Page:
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darkjedi

how did this get here I am not good with computer
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Spend the next few years doing what you are most passionate about. From here it seems the MPH might be that option. Taking years off and having interesting experiences during that time will only boost your application.
 
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DokterMom

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This past summer, I luckily received an internship at a top pharmaceutical company and have been doing quite well. I’ve been working here for a few months now and have gained unbelievable lab skills. However, this internship requires a huge chunk of time out of my schedule. As a result, I have neglected my clinical duties. I did however work as a health home aide for a god chunk of time, but did not work with any doctors.

A few things frighten me about the notion of applying to med school:

1- I believe I am a bit “immature”. I’m not referring to my character, per se, but I am still having a difficult time answering the question: “Why medicine?” I still believe I am a bit too young and inexperienced to answer this question.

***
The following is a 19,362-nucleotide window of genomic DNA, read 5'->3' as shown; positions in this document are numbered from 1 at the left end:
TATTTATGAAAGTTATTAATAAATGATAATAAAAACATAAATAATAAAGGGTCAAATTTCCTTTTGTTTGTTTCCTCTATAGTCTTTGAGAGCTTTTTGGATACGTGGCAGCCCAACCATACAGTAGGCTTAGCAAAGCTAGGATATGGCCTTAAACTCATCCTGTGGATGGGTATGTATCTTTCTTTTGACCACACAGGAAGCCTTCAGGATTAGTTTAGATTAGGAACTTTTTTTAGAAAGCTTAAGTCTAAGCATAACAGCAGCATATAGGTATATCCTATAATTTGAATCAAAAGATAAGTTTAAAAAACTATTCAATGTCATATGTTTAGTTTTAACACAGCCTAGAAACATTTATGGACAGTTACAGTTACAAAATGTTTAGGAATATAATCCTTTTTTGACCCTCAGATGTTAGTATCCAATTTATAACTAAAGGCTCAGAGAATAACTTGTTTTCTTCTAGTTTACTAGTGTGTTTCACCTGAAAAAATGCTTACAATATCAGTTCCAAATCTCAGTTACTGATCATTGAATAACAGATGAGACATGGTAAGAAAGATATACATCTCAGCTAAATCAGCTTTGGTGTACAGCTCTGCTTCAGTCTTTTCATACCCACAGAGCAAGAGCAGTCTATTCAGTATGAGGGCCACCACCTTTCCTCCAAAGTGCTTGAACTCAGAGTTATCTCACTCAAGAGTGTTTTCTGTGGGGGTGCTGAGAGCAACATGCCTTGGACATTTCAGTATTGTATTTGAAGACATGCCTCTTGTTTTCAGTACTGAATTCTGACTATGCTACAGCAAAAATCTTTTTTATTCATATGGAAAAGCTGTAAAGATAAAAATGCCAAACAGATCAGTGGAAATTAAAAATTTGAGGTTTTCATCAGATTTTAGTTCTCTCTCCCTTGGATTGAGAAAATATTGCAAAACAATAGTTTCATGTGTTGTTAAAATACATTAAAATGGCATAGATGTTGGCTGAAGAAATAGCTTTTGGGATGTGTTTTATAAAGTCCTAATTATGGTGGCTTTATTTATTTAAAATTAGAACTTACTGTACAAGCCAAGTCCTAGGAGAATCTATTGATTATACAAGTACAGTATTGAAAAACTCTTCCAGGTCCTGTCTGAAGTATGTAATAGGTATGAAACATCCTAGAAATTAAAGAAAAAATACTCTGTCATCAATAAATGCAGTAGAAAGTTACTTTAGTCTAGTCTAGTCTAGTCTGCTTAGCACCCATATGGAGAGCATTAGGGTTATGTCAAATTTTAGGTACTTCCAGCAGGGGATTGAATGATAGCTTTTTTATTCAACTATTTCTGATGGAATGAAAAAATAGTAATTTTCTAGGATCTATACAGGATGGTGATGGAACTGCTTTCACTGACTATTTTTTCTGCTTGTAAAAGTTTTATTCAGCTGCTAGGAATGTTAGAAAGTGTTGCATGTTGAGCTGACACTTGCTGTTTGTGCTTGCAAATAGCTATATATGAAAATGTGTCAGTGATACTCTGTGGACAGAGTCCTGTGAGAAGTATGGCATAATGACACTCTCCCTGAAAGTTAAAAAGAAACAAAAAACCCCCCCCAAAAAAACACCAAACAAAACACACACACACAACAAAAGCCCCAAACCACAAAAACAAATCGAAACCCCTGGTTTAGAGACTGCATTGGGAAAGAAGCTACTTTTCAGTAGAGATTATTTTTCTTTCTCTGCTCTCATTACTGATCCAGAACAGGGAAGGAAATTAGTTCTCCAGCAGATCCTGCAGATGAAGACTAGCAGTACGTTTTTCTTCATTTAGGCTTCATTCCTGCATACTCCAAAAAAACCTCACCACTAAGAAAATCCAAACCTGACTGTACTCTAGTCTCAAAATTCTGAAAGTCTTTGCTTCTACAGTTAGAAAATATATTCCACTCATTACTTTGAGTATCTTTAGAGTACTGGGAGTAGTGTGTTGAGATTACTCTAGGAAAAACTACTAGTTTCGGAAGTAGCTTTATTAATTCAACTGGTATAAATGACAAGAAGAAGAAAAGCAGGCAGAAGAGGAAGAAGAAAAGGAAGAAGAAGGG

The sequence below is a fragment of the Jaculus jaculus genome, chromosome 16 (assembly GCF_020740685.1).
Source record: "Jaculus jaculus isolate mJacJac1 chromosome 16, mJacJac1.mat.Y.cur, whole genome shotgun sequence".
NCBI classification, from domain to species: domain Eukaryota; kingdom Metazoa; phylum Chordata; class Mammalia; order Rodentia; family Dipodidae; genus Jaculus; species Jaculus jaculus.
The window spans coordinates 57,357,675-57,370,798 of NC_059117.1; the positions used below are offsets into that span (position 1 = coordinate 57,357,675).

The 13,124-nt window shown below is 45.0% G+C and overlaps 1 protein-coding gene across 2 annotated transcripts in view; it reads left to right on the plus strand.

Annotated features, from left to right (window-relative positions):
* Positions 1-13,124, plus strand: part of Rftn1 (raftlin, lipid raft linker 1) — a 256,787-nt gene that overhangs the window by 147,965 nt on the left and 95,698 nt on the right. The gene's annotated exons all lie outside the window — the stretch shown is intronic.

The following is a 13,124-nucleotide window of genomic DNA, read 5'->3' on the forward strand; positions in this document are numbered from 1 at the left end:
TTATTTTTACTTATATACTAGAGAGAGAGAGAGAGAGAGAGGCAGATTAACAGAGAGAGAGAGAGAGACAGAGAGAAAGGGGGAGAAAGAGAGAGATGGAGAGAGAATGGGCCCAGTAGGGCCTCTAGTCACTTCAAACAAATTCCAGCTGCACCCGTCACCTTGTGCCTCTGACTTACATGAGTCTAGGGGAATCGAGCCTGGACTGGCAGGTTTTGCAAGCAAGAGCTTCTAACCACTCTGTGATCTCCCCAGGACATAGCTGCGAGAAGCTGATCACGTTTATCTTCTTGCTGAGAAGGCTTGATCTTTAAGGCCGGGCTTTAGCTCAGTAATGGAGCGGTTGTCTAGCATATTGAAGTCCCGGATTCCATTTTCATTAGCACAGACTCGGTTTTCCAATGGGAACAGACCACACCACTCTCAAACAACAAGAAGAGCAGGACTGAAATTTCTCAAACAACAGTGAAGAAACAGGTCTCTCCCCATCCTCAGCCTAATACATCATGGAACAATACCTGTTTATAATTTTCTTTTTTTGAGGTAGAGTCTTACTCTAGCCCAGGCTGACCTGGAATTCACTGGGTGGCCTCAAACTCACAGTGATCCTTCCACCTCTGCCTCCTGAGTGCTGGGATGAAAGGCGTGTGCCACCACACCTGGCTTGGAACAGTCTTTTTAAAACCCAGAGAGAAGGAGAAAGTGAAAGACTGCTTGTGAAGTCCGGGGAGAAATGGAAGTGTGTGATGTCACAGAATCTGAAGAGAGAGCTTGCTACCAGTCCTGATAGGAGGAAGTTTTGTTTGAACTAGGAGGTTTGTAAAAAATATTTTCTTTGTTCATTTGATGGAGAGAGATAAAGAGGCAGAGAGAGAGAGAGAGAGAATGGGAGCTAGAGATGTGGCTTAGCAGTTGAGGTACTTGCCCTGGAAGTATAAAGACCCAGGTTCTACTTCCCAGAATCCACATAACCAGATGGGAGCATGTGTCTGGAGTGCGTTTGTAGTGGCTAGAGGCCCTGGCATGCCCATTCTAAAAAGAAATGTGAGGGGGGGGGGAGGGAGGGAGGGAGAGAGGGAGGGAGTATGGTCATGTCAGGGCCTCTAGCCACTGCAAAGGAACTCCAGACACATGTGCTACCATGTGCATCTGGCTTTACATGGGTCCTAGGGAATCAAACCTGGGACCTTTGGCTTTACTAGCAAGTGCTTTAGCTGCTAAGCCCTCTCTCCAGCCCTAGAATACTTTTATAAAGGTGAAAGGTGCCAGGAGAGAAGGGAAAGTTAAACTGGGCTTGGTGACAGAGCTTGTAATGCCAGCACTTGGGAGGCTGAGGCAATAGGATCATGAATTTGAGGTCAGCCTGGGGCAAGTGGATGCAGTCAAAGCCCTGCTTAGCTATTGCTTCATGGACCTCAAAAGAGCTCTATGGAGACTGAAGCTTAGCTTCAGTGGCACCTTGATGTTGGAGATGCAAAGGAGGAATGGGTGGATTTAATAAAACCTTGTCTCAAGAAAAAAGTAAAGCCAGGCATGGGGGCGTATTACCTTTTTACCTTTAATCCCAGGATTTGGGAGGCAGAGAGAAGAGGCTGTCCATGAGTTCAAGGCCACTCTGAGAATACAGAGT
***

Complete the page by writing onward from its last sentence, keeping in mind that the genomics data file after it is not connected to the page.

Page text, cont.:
2- My premed committee is inexperienced, a bit discriminatory, and blatantly condescending.

3- I feel like a need a huge chunk of time to study for the MCAT

Actually, it takes a fair degree of maturity to recognize your own immaturity -- Good for you for admitting it.

I'd suggest you do what you can now to answer the "Why medicine?" question. Not to think up a good answer, but really to discover it within yourself. Try more shadowing, volunteering at a clinic, whatever you can do to get more clinical experience. Did you enjoy your home health aid work? And did that help you become more sure? Or not? (And if not, why not?)

So you need to find a chunk of time to study for the MCAT. Can you do that this summer? Take the MCAT in September? Apply the following spring?

If you think you'll need more time to feel ready, what about continuing with the pharmaceutical company? I can't really see the value of a Masters degree in your situation unless it's just for the love of learning. And if you don't become a doctor, what would your Plan B be? You could start down that path while you make up your mind about med school.
 
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Jul 1, 2013